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Sunday 30 October 2011

UAE Begins Trial of Five Democracy Activists

UAE Begins Trial of Five Democracy Activists

Published Friday, October 28, 2011

Five activists have been put on trial in the United Arab Emirates (UAE) for expressing their opinions on the banned political website, UAE Hewar (Dialogue). They have been accused of incitement and insulting the symbols of the state under article 176 of the penal code. The case has even been upgraded to a threat to national security, even though the accused did not write anything of the sort on the blog. Since their arrest six months ago, they have been humiliated and tortured.

The trial of the accused five, arrested last April, began on June 14. They are: the engineer and writer Ahmed Mansour, Sorbonne-Abu Dhabi economics professor Nasser bin Ghaith, and internet activists Fahd Salim Dalk, Ahmed Abdul Khaleq, and Hassan Ali al-Khamis. The final verdict is expected on 27 November. The sentence will be final and not subject to appeal because the trial is part of state security procedures, and the federal supreme court is looking at the case in the preliminary stage.

Nasser bin Ghaith has written a letter from prison in which he declared his "boycott of the show trial and refusal to attend its sessions."In a phone conversation with al-Akhbar, the wife of bin Ghaith, Wadad al-Mahiri, insisted that her husband was innocent of all the accusations leveled against him. She said that bin Ghaith is a professor and a writer at al-Rai newspaper. He writes about economic matters that serve the country. He is also a legal advisor to the armed forces. He comes from a well-known Emirati family, most of whose members occupy prominent positions. She added, "He was surprised that such accusations would be leveled against him when all his qualities and deeds show how patriotic he is in his defense of the Emirates and its rulers." She points to the accusation of "insulting the crown prince of Abu Dhabi," and wonders, "How can that be? He harbors all respect and love for Sheikh Mohammad bin Zayed."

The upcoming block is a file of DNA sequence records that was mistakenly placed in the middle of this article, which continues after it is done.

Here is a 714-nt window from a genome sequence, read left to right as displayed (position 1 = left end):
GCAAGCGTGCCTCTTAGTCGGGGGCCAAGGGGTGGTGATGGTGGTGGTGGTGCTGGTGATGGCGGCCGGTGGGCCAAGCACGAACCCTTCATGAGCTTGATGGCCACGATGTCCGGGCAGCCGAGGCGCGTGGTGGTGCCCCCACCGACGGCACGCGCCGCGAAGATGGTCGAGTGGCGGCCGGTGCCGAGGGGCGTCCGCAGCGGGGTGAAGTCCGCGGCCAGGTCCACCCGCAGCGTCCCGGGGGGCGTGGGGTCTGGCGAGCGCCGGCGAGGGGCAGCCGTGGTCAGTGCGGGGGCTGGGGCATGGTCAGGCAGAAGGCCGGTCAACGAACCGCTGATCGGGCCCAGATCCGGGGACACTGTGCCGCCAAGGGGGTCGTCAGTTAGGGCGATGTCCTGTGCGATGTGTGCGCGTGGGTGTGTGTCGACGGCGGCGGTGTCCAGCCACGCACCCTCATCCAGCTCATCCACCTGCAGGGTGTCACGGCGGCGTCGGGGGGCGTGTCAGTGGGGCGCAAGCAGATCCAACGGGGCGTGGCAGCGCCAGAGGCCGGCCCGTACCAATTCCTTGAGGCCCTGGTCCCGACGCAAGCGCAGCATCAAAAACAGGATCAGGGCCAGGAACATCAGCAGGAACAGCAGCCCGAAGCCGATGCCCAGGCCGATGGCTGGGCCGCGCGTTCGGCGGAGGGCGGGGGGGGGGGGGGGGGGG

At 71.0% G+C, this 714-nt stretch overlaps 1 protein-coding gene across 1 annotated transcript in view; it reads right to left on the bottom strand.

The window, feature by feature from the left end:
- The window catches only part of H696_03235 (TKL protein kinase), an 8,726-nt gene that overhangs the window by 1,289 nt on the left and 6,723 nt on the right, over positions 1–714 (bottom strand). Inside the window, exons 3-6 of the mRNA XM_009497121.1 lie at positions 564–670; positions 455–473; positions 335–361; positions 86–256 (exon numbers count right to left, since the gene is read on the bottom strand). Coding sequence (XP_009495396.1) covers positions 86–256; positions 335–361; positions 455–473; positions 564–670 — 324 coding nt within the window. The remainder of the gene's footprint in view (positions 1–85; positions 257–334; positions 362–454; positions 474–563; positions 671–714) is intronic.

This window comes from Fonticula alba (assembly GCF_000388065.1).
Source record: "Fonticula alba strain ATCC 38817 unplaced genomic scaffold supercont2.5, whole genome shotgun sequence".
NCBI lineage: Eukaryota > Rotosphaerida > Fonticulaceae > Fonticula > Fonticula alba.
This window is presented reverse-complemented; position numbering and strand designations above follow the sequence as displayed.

Al-Mahiri believes that media incitement against the accused has turned the case into a national security issue. As for the evidence on which the case is built, she says, "Since the UAE Hewar site is blocked, the case is void. Where is the scene of the crime to convict the accused?" She adds that, "The stream on which the authorities claim the accused insulted the state had more than 42 thousand comments. Some of these comments were more extreme and harsher than what the accused wrote, so why were those five specifically chosen? None of them know each other."

Nasser bin Ghaith has written a letter from prison in which he declared his "boycott of the show trial and refusal to attend its sessions," because the trial was unjust. He spoke of the way he was arrested, describing it as "humiliating and degrading, carried out through a trap set up by the state security apparatus in cooperation and collusion with his place of work, which he has served for more than 23 years."

He also wrote about being tortured in prison. He says that after he was arrested, he was deprived of sleep for 48 hours and unable to use the bathroom. As soon as he arrived in Al Wathba prison, he was put in solitary confinement for 10 days. He wrote, "During this period I would urinate in one corner of the cell and perform tayammum (ablutions without water) and pray in another."

He, along with the other four accused, were then transferred to the general prison area where they were kept with "rapists, murderers, and fraudsters. It is well-known that even in police states, political prisoners or prisoners of conscience are not kept with ordinary prisoners." He adds that after that, they were targeted "by the prisoners at the instigation of a certain party."

He also spoke of breaches of the law committed by those responsible for carrying out justice. He said, "A few days after I was arrested and before I was put before the court, the attorney general made a statement in which he named me and the others, saying that it has been proven that we committed several crimes. This is a serious breach of our rights and of legal and moral principles." He added, "the court staff were changed three times and its sessions were made secret for no given reason, despite the fact that the trial should be public." There is also a media campaign against the accused, questioning their patriotism and professionalism, even making death threats.

According to four human rights organizations, including Human Rights Watch, the messages posted by the accused on the UAE Hewar site are "no more than criticisms of government policies and political leaders." Ahmed Mansour faces additional charges, including inciting others to break the law and calling for a boycott of the elections and for demonstrations. Mansour had declared his support of a petition with more than 130 signatures calling for direct general elections to select the Federal National Council, a government advisory body.


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